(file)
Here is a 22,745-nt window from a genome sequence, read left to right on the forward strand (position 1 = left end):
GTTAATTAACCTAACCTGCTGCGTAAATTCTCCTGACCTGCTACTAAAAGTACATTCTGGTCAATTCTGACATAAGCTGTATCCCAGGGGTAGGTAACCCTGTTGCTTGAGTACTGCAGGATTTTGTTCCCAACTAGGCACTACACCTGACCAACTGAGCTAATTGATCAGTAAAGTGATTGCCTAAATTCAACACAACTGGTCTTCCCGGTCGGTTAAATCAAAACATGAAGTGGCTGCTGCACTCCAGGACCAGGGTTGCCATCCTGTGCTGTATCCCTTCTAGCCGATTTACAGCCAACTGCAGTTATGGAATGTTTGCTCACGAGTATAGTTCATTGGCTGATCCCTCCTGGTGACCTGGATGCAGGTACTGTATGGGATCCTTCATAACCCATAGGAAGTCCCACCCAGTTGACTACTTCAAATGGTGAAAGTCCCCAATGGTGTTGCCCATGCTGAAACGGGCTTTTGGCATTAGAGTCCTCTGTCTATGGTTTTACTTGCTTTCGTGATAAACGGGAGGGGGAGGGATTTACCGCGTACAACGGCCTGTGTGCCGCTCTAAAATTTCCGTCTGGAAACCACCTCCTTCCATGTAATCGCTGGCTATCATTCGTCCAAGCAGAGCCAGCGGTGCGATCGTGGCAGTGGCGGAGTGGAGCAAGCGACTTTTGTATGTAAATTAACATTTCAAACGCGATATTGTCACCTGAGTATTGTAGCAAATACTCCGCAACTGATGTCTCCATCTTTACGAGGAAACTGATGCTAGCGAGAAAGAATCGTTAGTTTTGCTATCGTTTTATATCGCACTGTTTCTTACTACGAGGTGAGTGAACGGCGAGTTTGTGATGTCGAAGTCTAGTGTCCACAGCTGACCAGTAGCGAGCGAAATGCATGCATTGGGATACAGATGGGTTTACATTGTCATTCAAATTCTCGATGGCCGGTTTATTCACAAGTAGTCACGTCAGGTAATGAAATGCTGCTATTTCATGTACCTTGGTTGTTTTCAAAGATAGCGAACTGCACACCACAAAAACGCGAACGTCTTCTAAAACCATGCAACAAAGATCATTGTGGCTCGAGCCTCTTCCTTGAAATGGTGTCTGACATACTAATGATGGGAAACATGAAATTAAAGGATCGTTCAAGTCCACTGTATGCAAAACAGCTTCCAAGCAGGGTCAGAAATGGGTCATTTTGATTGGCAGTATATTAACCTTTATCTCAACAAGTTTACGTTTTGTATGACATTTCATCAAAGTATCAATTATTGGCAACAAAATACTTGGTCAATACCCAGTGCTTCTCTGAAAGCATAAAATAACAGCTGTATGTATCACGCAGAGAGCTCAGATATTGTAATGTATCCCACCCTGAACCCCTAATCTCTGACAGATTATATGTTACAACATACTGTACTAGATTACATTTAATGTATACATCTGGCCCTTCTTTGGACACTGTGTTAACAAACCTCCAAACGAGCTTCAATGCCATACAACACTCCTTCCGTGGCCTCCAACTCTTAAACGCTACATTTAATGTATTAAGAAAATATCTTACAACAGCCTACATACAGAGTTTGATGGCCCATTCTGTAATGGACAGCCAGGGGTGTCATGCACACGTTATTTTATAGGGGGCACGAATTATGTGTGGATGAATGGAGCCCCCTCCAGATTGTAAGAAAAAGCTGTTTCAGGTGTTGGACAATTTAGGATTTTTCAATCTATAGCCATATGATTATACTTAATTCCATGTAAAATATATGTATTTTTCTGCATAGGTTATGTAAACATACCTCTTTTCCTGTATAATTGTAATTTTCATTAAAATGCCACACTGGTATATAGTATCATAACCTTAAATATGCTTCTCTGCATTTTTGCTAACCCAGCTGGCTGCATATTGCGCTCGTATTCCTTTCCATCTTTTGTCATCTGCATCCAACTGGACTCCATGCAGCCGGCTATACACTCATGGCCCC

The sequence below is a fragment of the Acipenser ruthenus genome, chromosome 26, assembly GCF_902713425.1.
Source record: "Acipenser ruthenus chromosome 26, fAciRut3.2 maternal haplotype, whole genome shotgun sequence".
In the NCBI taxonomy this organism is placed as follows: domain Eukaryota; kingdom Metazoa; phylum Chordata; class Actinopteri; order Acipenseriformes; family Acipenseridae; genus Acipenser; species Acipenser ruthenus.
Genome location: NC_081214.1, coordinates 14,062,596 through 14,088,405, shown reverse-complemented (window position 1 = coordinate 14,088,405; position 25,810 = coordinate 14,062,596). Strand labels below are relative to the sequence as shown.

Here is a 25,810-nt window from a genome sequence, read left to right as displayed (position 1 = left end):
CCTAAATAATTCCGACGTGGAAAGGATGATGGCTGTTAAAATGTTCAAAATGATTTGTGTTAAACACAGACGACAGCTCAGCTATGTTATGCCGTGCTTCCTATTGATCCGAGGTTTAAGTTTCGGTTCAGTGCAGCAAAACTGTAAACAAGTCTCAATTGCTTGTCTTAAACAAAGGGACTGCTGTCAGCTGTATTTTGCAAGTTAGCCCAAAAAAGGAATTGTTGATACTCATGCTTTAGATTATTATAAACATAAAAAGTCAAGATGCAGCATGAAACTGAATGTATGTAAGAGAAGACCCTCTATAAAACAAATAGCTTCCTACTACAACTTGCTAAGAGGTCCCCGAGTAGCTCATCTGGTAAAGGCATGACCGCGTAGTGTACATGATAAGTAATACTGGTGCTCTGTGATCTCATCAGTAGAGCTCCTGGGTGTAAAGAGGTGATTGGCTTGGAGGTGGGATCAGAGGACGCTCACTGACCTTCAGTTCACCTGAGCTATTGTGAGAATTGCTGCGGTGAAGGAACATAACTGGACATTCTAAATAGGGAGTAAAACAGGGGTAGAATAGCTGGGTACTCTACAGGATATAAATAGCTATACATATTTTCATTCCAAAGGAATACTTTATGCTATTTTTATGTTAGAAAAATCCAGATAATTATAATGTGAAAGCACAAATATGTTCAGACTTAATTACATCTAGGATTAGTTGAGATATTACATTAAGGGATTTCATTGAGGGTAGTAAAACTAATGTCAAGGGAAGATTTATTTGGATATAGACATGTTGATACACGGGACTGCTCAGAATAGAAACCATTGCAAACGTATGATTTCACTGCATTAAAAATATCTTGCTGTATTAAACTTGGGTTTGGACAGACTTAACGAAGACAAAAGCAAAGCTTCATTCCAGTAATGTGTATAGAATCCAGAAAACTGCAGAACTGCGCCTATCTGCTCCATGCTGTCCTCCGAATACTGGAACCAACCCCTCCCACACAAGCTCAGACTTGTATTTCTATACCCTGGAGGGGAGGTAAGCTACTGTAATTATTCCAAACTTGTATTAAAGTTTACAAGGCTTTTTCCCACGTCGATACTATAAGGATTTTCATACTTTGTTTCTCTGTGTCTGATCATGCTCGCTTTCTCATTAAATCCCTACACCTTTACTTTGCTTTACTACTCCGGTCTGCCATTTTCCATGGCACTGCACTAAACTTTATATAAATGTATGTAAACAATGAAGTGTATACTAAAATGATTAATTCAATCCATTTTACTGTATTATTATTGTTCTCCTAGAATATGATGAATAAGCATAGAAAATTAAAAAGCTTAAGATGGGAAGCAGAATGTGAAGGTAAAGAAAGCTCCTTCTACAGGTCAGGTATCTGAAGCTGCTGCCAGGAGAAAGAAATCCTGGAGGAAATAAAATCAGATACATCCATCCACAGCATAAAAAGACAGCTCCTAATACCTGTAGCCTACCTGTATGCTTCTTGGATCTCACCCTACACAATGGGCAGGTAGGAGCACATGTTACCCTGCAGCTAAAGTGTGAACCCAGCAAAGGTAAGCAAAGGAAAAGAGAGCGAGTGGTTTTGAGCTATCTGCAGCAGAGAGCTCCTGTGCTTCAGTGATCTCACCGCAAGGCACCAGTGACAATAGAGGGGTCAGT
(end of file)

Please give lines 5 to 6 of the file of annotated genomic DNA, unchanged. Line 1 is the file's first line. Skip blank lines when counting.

In the NCBI taxonomy this organism is placed as follows: domain Eukaryota; kingdom Metazoa; phylum Chordata; class Actinopteri; order Acipenseriformes; family Acipenseridae; genus Acipenser; species Acipenser ruthenus.
Genome location: NC_081214.1, coordinates 14,062,596 through 14,088,405, shown reverse-complemented (window position 1 = coordinate 14,088,405; position 25,810 = coordinate 14,062,596). Strand labels below are relative to the sequence as shown.